Marriage proposal among highlights at 93rd parade
By Michelle L. Quinn Post-Tribune correspondent September 3, 2012 7:12PM
People pack Commercial Avenue, in Lowell, on Monday during the annual Lowell Labor Day Parade. | Scott R. Brandush~Sun-Times Media
Updated: October 5, 2012 6:11AM
LOWELL — The idea might not have persuaded the judges either way, but Steve Kouimanis made his girlfriend the happiest woman alive Monday afternoon.
As the truck for Kouimanas Chiropractic pulled up in front of the judges during the 93rd Annual Labor Day Parade, Kouimanis, the owner, dropped down on one knee and proposed to girlfriend Tiffany Bougie while his employees and parade goers cheered wildly. The shocked woman trembled before leaping into his arms and sliding on the ring, leaving no question that her answer was a resounding “Yes!”
Just over 100 floats — 102, to be exact — participated in the state’s longest-running Labor Day parade, said its coordinator of nine years, Sue Peterson. With four different entry points for the floats, and Peterson directing them their apex, everything flowed smoothly onto Commercial. Not even an ambulance rushing a woman who had a seizure to the hospital upset the balance too badly.
“I was a little nervous the first year,” Peterson said between directing floats and coordinating the ambulance through the crowd. “We tried it just from the high school that first year, and we discovered having the four entry points works much better.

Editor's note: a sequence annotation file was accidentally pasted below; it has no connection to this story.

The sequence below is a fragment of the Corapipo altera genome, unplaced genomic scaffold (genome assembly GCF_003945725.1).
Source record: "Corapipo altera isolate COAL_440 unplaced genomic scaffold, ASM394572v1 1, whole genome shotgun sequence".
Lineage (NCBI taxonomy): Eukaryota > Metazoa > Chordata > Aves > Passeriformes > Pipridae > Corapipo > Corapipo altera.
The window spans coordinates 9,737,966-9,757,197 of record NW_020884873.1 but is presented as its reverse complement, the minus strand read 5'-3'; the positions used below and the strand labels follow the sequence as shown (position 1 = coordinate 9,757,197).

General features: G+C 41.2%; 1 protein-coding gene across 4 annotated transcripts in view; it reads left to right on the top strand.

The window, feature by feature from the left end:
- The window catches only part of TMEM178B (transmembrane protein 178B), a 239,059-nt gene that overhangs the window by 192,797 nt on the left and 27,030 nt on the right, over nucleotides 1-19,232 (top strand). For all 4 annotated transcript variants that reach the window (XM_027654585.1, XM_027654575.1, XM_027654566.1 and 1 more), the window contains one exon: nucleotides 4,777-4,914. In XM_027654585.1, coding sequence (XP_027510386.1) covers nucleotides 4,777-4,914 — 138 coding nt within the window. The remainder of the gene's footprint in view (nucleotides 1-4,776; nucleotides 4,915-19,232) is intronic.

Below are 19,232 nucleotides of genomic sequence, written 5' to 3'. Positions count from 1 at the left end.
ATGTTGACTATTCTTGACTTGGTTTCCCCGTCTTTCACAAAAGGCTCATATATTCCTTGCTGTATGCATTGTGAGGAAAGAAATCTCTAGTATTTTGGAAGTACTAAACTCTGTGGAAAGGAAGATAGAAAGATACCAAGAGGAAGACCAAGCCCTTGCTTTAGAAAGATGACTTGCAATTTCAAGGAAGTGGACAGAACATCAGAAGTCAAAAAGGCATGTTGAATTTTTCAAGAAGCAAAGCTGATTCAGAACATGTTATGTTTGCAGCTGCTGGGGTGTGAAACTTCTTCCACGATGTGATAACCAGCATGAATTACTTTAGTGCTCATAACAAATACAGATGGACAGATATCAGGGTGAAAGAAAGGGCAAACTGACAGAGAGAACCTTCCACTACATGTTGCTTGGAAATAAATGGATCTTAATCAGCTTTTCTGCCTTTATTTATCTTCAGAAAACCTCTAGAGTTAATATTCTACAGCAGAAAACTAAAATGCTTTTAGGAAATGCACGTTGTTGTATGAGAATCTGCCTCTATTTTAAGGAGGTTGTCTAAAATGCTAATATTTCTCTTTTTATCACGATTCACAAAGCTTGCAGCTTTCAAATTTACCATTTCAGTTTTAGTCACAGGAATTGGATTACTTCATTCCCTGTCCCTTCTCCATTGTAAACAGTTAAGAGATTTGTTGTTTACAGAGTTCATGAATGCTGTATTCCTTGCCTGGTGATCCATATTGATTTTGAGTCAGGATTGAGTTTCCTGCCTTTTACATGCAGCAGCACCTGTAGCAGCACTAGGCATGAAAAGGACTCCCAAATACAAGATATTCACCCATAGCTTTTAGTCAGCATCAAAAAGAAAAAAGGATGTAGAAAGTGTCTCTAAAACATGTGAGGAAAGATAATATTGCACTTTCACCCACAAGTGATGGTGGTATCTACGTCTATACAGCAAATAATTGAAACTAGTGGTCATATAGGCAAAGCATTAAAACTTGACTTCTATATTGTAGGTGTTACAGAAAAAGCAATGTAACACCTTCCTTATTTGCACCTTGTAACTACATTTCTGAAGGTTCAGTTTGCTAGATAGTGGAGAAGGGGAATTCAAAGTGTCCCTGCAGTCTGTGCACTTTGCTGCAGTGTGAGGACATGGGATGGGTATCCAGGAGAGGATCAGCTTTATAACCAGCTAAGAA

“Now, we give people a number and a location.”
Peterson said she and her committee start organizing the parade in June along the 1.7 mile route.
Over in the Lowell High School parking lot, several contestants in this year’s Distinguished Young Women competition clamored over to competition director Pat Konyk’s truck for some ice-cold water while waiting for their turn. The young ladies — Morgan Farrell, Kristina Benkovich, Shelby Downen, Lindsay Ward, Rebekah Barnett and Vicki Miley — weren’t expecting the weather to be so warm while they wearing their competition gowns.
“At least it didn’t rain like last year,” Shelby said before the group sought shade near the building.
Several other Distinguished Young Women contestants performed with the Lowell High School Marching Band, Morgan said, and had the option to join them later if they wished. They were all perfectly supportive of the choice.
“I like how (the contestants) are all varied,” Morgan said. “We have cheerleaders and people in band, basketball and soccer, so if they wanted to march, that was fine.”
Konyk, who also owns Patricia’s School of Dance and has now participated in the Lowell Parade 66 of its 93 years — first as a 3 year-old with her father, then as a student with a Gary dance school and finally with her own school — laments that nowadays, her students would rather ride than walk the parade. Nevertheless, she’s happy to keep participating year after year.
“It’s dedication,” Konyk said. “I love my town, and I love my kids.”